Skip to main content

This is How Long Your Pillows Should Last

How long do pillows last? This may seem like a simple question, yet it’s one that many of us tend to avoid asking. For the sake of better sleep and better health, it’s time for us to confront this matter head-on and seek an honest matter.

So how long do pillows last? Fortunately, we found some answers that will put this matter to rest.

A white pillow lies on the floor.
Photo by Itrytohelp32, licensed under Creative Commons, and made available by Wikimedia

Why Can’t Pillows Last Forever?

As nasty as it feels to discuss, research that medical and sleep experts have collected over the years shows that pillows tend to collect fungi, mold, mildew, mites, and mites’ fecal matter over the years. As these nasty items penetrate into our pillows and concentrate in them, they can exacerbate allergic reactions, and the common fungus aspergillus can trigger an infection that causes more severe respiratory problems. Make sure to check for odors and stains: If odors and stains persist even after washing, then it’s time to ditch that pillow.

Beyond basic hygiene, there’s also the matter of alignment and comfort. Renowned clinical psychologist and sleep expert Dr. Michael Breus has developed the fold test to determine if a pillow still works. Fold your pillow in half, and see how it reacts. If your pillow springs back to its pre-fold position, it’s probably still good, depending on how clean it is (see above). But if your pillow fails to spring back to its original shape, then it’s effectively a dead pillow.

If your pillow starts to feel lumpy and/or flat and thin, it’s more than a mere inconvenience or “pain in the neck.” That old and effectively dead pillow can lead to actual pain in your neck, and lack of proper alignment can lead to problems for your shoulders and neck along with overall sleeplessness. Even if you think you can save money by using old pillows after they become too flat and/or dirty, the costs of using such inadequate pillows will eventually metastasize.

So How Long Should We Use Our Pillows?

There’s no specific scientific consensus, but we do have some helpful guidance available. According to Dr. Michael Breus, pillows should be replaced every 18 months. But others, such as the Sleep Foundation, have a more nuanced view: Down alternative fiber pillows tend to last one to two years, down feather pillows tend to last one to three years, memory foam pillows and polyfoam pillows tend to last two to three years, and solid latex pillows tend to last two to four years.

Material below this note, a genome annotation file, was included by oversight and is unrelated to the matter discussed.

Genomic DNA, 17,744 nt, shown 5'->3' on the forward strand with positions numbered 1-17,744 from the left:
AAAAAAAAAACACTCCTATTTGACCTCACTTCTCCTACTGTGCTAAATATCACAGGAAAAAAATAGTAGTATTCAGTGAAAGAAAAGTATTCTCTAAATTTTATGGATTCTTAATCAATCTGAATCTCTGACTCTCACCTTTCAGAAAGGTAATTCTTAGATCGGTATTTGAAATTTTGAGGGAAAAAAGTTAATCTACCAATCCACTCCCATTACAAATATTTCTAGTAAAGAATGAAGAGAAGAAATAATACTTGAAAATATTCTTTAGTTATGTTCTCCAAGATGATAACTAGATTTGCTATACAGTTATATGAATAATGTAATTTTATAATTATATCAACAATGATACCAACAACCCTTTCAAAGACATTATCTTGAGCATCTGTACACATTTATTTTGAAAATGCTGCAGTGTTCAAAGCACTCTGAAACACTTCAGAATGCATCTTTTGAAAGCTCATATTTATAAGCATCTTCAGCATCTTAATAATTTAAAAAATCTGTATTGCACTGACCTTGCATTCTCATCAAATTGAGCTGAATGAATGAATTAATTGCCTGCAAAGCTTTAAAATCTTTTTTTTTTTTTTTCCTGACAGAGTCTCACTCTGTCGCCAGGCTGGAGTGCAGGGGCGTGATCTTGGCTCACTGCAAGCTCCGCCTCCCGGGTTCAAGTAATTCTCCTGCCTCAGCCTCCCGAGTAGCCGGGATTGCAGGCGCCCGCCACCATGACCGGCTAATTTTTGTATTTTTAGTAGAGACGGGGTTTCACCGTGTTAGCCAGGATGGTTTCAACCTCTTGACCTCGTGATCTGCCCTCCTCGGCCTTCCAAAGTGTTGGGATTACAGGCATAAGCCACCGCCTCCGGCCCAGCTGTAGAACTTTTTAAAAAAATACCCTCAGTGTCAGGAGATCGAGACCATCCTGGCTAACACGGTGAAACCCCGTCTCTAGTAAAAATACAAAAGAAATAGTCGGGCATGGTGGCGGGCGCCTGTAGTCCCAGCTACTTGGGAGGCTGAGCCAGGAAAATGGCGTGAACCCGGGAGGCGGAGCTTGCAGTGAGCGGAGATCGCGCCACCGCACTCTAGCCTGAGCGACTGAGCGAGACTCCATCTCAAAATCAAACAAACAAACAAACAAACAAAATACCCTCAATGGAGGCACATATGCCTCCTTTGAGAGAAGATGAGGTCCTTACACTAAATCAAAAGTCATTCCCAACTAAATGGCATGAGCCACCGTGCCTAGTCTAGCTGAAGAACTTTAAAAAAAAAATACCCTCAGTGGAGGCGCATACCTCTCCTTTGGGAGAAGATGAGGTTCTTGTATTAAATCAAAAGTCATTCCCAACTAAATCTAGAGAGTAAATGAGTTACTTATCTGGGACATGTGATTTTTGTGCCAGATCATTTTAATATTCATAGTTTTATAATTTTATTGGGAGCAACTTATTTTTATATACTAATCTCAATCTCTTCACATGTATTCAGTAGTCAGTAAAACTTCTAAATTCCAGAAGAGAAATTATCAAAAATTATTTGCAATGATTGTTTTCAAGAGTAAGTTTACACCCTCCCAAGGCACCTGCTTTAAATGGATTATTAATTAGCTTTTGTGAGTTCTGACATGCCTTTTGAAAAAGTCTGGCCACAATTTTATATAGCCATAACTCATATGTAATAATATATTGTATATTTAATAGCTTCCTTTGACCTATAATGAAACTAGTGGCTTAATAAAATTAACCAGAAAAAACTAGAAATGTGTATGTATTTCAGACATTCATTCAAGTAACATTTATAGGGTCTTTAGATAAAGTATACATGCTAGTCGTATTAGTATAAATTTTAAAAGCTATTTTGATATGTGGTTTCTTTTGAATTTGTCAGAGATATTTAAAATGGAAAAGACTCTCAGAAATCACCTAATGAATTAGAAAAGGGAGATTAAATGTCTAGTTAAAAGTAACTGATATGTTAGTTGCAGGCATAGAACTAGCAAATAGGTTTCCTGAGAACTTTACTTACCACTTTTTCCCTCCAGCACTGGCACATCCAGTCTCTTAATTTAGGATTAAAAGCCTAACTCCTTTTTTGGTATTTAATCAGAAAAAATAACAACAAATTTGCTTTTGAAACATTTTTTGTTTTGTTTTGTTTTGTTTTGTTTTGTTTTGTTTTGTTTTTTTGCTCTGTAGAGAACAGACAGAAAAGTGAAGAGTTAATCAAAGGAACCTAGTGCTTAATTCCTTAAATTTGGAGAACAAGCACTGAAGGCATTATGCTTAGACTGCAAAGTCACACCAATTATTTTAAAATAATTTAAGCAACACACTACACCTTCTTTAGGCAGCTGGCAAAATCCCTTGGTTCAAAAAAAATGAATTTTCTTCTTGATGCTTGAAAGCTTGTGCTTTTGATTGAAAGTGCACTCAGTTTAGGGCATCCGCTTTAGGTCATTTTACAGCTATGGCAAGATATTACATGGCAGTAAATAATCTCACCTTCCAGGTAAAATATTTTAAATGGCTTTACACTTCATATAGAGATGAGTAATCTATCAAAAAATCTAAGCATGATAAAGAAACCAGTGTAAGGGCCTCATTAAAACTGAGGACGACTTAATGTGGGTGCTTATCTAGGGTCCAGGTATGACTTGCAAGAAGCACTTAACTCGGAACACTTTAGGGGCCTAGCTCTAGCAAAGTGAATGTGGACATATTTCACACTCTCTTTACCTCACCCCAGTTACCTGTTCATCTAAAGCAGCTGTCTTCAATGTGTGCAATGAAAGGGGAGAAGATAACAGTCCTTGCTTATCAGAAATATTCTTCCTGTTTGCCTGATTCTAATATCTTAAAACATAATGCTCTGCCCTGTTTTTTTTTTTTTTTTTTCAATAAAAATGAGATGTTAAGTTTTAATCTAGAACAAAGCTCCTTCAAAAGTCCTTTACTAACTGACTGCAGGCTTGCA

If you want to try to extend your pillows’ lifespan, there are some things you can do to keep your pillows in tip-top shape. To prevent the collection and concentration of dirt, dust, bodily fluids, and fungi, wash your pillows regularly, and use pillow protectors as barriers to prevent such substances from reaching your pillows’ inner fill. Whenever you suffer any accidental spills, spot clean your pillows as soon as possible. Like your mattress and your sheets, good maintenance can help your pillows last longer.

Though it may feel wasteful to ditch your old pillows for new pillows to use in bed, there are options to put your old pillows to good use once they become useless for sleeping purposes. If you like to get crafty, you can turn those old pillows into a fun floor bed, outdoor gardening pads, packing material, decorative pillows, and even stuffed animals. If you’re not in a DIY kind of mood, you can donate them to a local animal shelter, or you can check your community’s recycling policy for proper disposal.

The cover photo was provided by RawPixel.

Editors' Recommendations

Andrew Davey
Andrew Davey is a writer who has spent a long time in "hard news" journalism, but who has also pursued interests in food and…
All the Stuff You Need to Get a Great Night’s Sleep
A man sleeping peacefully in his bed getting a good night's sleep.